The family certainly had cried enough when Sarah left. “This song called ‘Stolen Dance,’” Kathy recalls, “it’s by a German artist. It became a family song over the year, and the lyrics go something like ‘I want you back.’ Coincidentally, this song started playing on the radio on when we were on our way back from the airport after we dropped Sarah off. And I just started bawling. When we got back to the house, I couldn’t go back in.”
Inside the house, there were sticky notes everywhere. “I already knew. She must have used about two pads of sticky notes,” Kathy says. Sarah had posted sticky notes on every corner of the house, to thank and commemorate the amazing, unforgettable exchange year she spent there with the family. “It was all of our inside jokes, and on an album it would be like, ‘take a picture of yourself and send it to me’…Oh and – one thing she never grew to like here was American bread. And I opened our bread drawer and there would be a sticky note that says, ‘Yup, still don’t like it.’” The entire house, covered in sticky notes, was proof to how much Sarah had become a part of the family and their lives. “Mackenzie was still crying and she just went straight into her room. She couldn’t even look at the sticky notes.” Kathy says.
To their relief, this was a see-you-later, not a goodbye. “We’re definitely invited back [to Germany,]” Kathy says, “and I’m taking them up on it.” Invited ‘back,’ she says, because Sarah’s natural family already made their visit to the United States. It was a surprise visit for the end of Sarah’s exchange year. “Sarah didn’t know this but her parents flew in. The day before graduation, my husband Troy and I ‘hid them in a hotel room,’ while Mackenzie was keeping Sarah busy. The next day, they got to see Sarah and they were all hugging. This was so funny – while Sarah was hugging her mom, I saw Sarah’s dad poking Sarah from the side, and he kept touching her, like ‘are you real.’” The natural family stayed with the host family for three more weeks after that. “The night of graduation, all of us and our good friends who Sarah now calls ‘aunties and uncles,’ got a 12-seat van and drove out together. We found a German bar that was playing Oom-pah music with people in original lederhosen; we ate schnitzel and danced the chicken dance together,” Kathy shares in fond memory.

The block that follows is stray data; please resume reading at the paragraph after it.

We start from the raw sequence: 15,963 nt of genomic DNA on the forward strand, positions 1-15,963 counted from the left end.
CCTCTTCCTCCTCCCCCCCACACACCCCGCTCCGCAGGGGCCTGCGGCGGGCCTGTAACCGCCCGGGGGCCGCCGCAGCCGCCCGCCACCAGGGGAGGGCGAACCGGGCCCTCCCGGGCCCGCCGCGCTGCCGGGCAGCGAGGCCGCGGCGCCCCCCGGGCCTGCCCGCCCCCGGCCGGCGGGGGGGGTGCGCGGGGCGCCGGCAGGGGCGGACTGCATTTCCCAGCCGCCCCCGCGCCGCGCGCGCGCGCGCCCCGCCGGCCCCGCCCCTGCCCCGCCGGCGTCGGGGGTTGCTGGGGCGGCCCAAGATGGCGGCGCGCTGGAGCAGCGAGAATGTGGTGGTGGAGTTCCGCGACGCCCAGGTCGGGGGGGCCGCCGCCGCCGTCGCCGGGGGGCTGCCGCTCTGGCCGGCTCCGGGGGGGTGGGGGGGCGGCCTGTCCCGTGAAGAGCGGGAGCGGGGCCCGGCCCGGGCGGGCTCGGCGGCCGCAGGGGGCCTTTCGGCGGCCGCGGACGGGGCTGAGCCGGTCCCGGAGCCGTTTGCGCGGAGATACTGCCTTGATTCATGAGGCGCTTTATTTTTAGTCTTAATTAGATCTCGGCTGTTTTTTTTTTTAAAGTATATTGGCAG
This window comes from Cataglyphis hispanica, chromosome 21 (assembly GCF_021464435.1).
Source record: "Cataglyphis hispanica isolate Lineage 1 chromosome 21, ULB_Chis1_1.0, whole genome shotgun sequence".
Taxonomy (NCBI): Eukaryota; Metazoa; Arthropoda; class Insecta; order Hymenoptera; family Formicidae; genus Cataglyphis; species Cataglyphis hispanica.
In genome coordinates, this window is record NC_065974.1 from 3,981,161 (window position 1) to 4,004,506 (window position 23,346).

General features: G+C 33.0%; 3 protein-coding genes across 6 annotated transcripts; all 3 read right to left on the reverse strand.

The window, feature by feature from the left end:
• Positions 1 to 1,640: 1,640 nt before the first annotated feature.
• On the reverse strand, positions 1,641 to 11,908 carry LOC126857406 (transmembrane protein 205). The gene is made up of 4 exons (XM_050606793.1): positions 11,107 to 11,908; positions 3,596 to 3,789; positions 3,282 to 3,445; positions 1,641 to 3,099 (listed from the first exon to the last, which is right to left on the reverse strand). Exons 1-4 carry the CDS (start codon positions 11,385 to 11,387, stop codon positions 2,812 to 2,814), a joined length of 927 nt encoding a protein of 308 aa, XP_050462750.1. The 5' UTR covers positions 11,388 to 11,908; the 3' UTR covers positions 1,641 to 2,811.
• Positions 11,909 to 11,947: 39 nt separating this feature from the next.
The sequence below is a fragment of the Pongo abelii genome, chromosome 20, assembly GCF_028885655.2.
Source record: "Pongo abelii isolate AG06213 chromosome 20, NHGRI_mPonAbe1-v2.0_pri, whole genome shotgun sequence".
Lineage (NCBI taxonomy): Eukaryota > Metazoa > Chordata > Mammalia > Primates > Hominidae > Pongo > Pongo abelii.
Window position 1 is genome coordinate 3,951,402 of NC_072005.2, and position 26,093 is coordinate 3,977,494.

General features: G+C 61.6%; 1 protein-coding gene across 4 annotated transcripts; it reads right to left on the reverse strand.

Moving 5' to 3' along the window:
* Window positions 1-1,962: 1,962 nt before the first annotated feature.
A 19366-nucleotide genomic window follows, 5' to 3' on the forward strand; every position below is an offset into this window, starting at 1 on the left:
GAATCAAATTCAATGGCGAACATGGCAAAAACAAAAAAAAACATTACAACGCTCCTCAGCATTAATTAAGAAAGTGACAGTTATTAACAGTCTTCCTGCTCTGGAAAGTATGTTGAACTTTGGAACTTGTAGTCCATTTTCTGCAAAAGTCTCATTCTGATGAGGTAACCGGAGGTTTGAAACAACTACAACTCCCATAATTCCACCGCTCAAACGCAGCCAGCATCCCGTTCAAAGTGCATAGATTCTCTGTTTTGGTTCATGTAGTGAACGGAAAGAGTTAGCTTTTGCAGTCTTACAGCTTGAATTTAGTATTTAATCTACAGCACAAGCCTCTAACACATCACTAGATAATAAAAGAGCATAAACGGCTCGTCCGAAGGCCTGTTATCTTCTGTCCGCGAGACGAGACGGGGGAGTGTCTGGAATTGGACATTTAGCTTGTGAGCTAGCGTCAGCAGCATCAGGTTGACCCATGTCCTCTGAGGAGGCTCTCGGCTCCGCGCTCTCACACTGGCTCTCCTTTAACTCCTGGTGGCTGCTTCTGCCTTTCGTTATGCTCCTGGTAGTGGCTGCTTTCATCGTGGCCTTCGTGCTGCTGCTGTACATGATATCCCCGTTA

The list of their memories is endless; from all the trips the family took together across the country throughout the year, to their regular Friday girls’ night outs, and all the inside jokes and personal memories each family member has. But those can be saved for later, because the rest of their story is still unwritten.
“We still text everyday, and Facetime,” both Kathy and Mackenzie say. “And we are going to Germany in two years.” “Oh yeah,” Mackenzie remembers, “one of the letters Sarah wrote me over Christmas says ‘Open when you are on your way to Germany.’ So I will have to wait two years to open that.” Then she continues excitedly, “Our families are going to travel together in Germany, and Sarah and I are getting train passes. We are going to just pack a few clothes and go backpacking around Europe. We are still deciding on countries but definitely Spain, Italy, and France. Sarah is going to show me around all of her favorite places in Europe, and also definitely Hamburg because that is where she is planning on going to college.”
“I don’t think I would ever do something like this without Sarah,” reflects Mackenzie. “She’s broadened my perspective, my horizon, and pushed me to travel. I got to learn what it’s like in Europe and not just the general stuff but what it’s actually like, what it is like to be a teenager in Europe, and how it’s different.” Mackenzie now plans on taking French, studying abroad, and studying European government in college. Luckily for her, while she is at it, she now also has a personal tutor by her side, who also happens to be her best friend, travel buddy, and sister.